Monday, December 20, 2004

Internet Panopticon

I hate to fall into the trap of utopoia/dystopia binary that has for the most part characterized "cyber studies." After all, it is my interest in the productive potentials of computer mediated communications, such as weblogs, that makes me spend the rest of my graduate student life (and perhaps beyond) studying weblogistan. But, let me burst a little bubble here. Last week, at the Internet and Society 2004 Conference at Harvard, I noticed that many people eagerly talked about the utopian mission of taking democracy to far away places... Iran seemed to be a prime example. Well, actually, the South Korean OhMyNews -with columnists such as Howard Rheingold, the Internet enthusiast who is famous for his book, Virtual Communities- won the implicit popularity contest in the "Global Voices" section of the conference. But, Farsi blogs and their democratic potentials did not cease to be mentioned over and over again, in almost every session. The confetti thrown into the air in this happy union of Internet geeks, investors, and politicians? Totalitarianism vs. American democracy; The free "we" in the U.S. vs. the censored "them," there. Well, read today's NY Times article and the bubble may get a bit deflated:http://www.nytimes.com/2004/12/20/technology/20covert.html?th. Although internet surveillance is nothing new, with all the talk about increasing security, we are all in for a free national colonoscopy! Was I being rude? I'm sorry. But, what else can be a better metaphor for the way our daily diet is saturated with highly manipulated notions of "democracy" and "freedom"? And aren't we told that"terrorism" is the cancerous side effect of this healthy diet? And hence the need for colonoscopy, dear farangopolitans!
----post-script: And yes... then there is Cornell University's national poll about restricting the civil liberties of Muslims. I guess we should not complain. The greatness of U.S. multiculturalism guarantees that the colonoscopy shall be done with proper Islamic codes and in culturally sensitive ways!
----P.P.S. An anonymous reader has left a comment, to which I have replied in the comments section. Since I don't have her/his email, I am hoping s/he will read my response here:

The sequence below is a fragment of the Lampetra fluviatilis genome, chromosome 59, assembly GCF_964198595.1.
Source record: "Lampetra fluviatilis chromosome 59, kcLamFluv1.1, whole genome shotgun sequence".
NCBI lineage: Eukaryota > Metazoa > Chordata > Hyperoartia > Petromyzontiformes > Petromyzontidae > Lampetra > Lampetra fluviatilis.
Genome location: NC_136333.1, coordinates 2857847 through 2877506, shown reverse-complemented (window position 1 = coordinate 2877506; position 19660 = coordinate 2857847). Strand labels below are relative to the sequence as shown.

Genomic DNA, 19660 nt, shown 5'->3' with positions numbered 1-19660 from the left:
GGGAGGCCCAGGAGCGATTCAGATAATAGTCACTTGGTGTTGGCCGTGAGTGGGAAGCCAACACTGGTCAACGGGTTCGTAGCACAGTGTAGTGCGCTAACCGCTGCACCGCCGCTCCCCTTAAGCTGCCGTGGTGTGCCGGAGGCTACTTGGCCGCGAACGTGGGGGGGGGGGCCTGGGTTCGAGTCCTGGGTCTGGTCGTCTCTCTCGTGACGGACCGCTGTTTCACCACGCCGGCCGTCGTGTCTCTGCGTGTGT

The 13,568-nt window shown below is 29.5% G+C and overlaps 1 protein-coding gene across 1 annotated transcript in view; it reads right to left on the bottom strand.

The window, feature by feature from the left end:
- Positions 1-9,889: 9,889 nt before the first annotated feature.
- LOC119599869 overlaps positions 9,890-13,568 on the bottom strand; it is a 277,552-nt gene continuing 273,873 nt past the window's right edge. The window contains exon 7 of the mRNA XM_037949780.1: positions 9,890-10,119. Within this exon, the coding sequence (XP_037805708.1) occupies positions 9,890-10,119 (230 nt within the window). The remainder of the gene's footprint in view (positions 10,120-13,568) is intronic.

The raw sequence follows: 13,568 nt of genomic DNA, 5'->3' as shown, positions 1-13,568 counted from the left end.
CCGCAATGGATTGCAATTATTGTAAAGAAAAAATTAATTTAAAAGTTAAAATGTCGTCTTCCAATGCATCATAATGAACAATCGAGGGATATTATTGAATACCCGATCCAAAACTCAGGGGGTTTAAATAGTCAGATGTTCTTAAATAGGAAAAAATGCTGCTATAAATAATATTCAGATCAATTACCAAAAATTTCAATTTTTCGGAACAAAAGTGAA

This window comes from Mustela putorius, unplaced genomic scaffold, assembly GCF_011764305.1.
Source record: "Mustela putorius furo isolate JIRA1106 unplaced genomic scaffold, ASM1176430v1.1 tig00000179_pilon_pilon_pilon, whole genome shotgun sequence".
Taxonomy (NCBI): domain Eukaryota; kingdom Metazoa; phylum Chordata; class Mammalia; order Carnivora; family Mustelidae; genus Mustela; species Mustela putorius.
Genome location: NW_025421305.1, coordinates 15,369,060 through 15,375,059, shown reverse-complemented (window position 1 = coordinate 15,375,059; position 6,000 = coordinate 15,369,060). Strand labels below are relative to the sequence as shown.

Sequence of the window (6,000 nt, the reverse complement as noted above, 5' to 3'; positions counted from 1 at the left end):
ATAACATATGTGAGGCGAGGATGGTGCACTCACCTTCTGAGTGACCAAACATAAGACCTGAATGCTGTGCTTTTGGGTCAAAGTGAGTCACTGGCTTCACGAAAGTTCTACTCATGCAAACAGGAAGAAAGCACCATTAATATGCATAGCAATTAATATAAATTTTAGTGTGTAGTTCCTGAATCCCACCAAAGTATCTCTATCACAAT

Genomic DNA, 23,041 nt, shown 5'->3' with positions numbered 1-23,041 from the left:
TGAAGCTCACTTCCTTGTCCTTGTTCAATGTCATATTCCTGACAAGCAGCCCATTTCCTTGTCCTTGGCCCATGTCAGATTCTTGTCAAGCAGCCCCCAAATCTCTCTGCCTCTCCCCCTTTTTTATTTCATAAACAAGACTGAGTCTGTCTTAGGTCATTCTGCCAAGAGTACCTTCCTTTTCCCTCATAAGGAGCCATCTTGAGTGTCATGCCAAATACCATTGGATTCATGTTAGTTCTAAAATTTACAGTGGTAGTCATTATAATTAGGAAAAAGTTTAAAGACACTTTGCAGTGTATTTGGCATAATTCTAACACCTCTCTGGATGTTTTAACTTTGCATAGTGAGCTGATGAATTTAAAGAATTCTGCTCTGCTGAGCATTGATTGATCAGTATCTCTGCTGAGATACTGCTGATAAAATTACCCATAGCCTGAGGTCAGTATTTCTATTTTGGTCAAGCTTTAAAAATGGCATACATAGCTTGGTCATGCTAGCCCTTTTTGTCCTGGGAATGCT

"I am a bit confused about your point. Are you implying that I am comparing Iran and the U.S., and thus reifying binary oppositions, or are you suggesting that one needs to mention Iran, as being run by a government that curtails civil liberties, when writing a critique of the U.S.? If you are saying the former, I don't think I have created a binary. I have pointed to the way discussions about freedom and democracy in conferences such as Bits and Bytes are constructed vis-à-vis narratives of repression in places such as Iran, thereby operating on binary oppositions. If your point is to remind me of the latter, let me clarify: There is no doubt in my mind that many civil liberties are curtailed in Iran. However, I think we need to point out that freedom in the U.S. has its limitations (and the NY Times article is only one minor example of US government's increasing level of surveillance). If you don't believe that the civil liberties of Muslims are being curtailed in the U.S., just look at the news and you will find plenty of examples of people being fired from their jobs, travelers being subjected to humiliating searches in U.S. airports, and students being denied enrollment in certain fields, all in the name of posing the "threat of terrorist activitiy." By the way, "I hate..." is a figure of speech. I don't think any of us is capable of escaping these binaries, as we are implicated in them. Shifting? Perhaps. But escaping the fall, I am afraid not. "
Let me add here that my point is not to compare Iran and the U.S. , but to pay attention to the emptiness of hegemonic discourses such as "freedom" and "democracy" that have historically legitimized violence, here in the U.S., and elsewhere. Have we already forgotten the way that "freedom" was resignified in a violent occupation that came to be named "Iraqi Freedom?" Need I say more?


The sidebar image is taken from Mahmoud Pakzad's "Old Tehran", Did Publishers, 1994. Thanks to Jahanshah Javid (www.iranian.com) for sharing it.

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